New York
Gang Investigators Association
"The gangs of today will be the terrorists of tomorrow"

Syracuse police summer academy targets kids at risk of joining gangs

Tue, April 21, 2015 11:02 AM | NYGIA (Administrator)

 

GREAT mountain climb.jpg

Kids climb a wall at the G.R.E.A.T. Summer Youth Academy which is meant to teach kids how to cope with pressure to join gangs through team and confidence building exercises, police said. (Provided by Syracuse Police Department)

SYRACUSE, N.Y. -- Children with a high risk of joining gangs can attend a summer program sponsored by Syracuse police to help keep them out of trouble.

The G.R.E.A.T. Summer Youth Academy is meant to teach kids how to cope with pressure to join gangs through team and confidence building exercises, said Lt. Geno Turo.

The year-long program, Gang Resistance Education and Training, is a national initiative that teaches kids how and why they should stay out of gangs. Three officers, who are also certified teachers, run the Syracuse-based program.

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Kids try out an elevated obstacle course at the G.R.E.A.T. Summer Youth Academy, which is meant to teach kids how to cope with pressure to join gangs through team and confidence building exercises, police said. Provided by Syracuse Police Department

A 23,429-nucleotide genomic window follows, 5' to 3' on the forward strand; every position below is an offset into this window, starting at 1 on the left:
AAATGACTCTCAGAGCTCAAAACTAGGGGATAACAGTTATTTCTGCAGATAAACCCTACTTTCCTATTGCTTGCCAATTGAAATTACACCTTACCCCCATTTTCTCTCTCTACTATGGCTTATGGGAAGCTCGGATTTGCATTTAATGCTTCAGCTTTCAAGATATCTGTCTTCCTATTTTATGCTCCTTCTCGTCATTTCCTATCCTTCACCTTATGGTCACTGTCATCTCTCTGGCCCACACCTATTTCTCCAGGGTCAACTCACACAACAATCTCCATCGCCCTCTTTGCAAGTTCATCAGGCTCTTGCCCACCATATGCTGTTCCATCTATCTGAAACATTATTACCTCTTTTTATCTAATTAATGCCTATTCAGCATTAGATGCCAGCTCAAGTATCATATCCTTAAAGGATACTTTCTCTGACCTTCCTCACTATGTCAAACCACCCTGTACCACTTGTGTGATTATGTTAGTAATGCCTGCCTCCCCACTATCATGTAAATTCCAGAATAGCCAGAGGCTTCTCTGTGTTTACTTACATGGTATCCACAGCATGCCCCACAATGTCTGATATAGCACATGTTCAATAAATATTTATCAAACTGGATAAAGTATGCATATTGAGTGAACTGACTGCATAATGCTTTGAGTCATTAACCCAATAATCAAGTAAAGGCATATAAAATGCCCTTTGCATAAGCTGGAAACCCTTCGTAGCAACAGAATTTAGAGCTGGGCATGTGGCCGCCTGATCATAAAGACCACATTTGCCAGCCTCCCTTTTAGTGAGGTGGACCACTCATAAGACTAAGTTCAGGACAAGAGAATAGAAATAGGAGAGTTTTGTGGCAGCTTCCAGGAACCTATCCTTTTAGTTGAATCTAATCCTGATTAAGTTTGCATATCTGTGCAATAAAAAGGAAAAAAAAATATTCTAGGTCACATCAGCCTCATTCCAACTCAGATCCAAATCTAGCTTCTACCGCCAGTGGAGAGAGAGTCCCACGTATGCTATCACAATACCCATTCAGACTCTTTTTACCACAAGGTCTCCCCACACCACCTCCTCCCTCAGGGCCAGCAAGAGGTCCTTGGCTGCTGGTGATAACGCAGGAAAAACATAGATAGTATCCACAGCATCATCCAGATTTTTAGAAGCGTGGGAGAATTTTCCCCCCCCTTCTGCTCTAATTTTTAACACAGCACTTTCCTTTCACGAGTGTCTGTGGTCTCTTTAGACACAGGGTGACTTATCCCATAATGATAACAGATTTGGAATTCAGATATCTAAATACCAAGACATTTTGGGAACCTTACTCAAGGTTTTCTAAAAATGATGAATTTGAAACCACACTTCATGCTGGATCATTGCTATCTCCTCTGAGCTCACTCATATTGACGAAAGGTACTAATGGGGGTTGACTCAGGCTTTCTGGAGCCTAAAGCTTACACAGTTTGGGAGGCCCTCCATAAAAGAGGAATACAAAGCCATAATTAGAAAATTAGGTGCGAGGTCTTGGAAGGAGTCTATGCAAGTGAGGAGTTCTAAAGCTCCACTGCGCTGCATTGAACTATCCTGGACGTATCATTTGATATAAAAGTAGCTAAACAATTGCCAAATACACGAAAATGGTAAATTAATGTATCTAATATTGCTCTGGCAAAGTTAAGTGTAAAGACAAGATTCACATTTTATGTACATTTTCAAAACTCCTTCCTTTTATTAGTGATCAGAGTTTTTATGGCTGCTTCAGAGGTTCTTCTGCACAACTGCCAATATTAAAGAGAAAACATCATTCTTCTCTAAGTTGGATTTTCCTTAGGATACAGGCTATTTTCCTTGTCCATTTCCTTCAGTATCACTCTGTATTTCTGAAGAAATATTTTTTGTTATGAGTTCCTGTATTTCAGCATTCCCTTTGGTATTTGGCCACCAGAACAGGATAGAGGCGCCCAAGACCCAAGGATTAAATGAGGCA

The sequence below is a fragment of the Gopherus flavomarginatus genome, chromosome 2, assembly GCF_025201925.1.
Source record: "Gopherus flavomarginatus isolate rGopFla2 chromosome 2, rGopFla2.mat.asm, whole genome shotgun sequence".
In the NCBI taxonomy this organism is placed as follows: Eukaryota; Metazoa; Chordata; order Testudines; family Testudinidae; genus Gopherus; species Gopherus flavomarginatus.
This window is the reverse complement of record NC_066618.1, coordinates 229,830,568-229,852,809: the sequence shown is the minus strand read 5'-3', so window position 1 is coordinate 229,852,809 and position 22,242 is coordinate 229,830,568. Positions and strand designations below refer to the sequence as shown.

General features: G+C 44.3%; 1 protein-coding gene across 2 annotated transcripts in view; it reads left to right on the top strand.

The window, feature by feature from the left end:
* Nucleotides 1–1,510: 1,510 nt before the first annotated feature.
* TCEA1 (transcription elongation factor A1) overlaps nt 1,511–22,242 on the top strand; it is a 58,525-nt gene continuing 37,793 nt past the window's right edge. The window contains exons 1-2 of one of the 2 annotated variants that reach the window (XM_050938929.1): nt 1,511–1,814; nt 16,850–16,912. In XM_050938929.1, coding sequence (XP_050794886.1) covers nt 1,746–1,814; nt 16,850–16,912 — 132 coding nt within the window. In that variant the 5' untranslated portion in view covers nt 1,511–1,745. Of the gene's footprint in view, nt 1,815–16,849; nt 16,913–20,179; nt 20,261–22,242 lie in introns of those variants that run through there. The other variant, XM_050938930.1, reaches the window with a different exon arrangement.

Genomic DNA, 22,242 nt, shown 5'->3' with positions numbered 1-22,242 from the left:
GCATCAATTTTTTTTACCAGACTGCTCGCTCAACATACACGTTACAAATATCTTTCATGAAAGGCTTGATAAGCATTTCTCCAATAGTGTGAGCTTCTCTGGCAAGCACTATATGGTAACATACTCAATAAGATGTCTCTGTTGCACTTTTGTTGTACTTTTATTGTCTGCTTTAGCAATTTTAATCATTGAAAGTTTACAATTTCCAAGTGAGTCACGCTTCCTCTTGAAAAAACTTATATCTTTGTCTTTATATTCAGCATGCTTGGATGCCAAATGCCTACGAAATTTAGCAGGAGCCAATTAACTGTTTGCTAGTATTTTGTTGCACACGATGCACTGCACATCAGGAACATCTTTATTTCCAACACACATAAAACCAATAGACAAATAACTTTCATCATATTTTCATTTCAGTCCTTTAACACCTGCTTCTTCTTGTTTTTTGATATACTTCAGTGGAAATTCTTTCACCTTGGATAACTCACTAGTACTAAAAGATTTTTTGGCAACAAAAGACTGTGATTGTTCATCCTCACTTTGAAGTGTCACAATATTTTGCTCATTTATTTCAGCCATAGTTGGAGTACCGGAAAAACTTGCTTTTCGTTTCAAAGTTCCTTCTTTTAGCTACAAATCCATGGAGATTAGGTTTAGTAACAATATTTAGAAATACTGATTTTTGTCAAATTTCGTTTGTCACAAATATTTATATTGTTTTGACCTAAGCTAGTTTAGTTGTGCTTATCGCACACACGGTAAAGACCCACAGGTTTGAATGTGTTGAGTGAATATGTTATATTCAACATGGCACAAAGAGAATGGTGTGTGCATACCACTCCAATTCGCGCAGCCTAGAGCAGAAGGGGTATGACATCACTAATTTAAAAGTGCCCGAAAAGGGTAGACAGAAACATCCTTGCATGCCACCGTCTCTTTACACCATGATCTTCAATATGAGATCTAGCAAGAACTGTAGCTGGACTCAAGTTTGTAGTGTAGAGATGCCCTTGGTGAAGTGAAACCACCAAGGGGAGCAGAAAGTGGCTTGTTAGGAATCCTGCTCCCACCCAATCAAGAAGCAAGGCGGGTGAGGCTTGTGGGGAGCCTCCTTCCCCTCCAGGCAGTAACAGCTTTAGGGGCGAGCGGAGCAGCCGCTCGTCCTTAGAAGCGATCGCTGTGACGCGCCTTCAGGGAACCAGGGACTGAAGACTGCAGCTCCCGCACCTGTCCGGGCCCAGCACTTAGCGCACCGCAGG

Turo said one major team and confidence building exercise they do at the summer sessions is an obstacle course that requires kids to complete individual tasks to help their team finish the course. The course starts on the ground before rising to a height of 30 feet, where kids try to do it again while wearing safety harnesses.

Turo said other activities include role playing games, field trips and lectures.

"This is our only line of offense (against gangs)," Turo said.

The summer academy is also meant to create a relationship with police officers and young people who might come from a community where mutual respect between the two does not exist.

"Their environment tells them police are evil," Turo said, adding that reports of officer shootings, such as the one in which a black man was shot and killed while running away from police in South Carolina, do nothing to help ease tensions between the groups.

"That's not who we really are. That's an exceptional disgrace to our field," Turo said.

He admits that not everyone can be saved from turning toward a life of crime or drugs, but he steadfastly says the prevention programs work.

He said students tell officers from one year to the next that they've used skills they learned at the summer academy or through G.R.E.A.T. to stay out of gangs.

"Those are the little success stories," Turo said.

Applications for the summer academy can be found at the Syracuse Police Department website.

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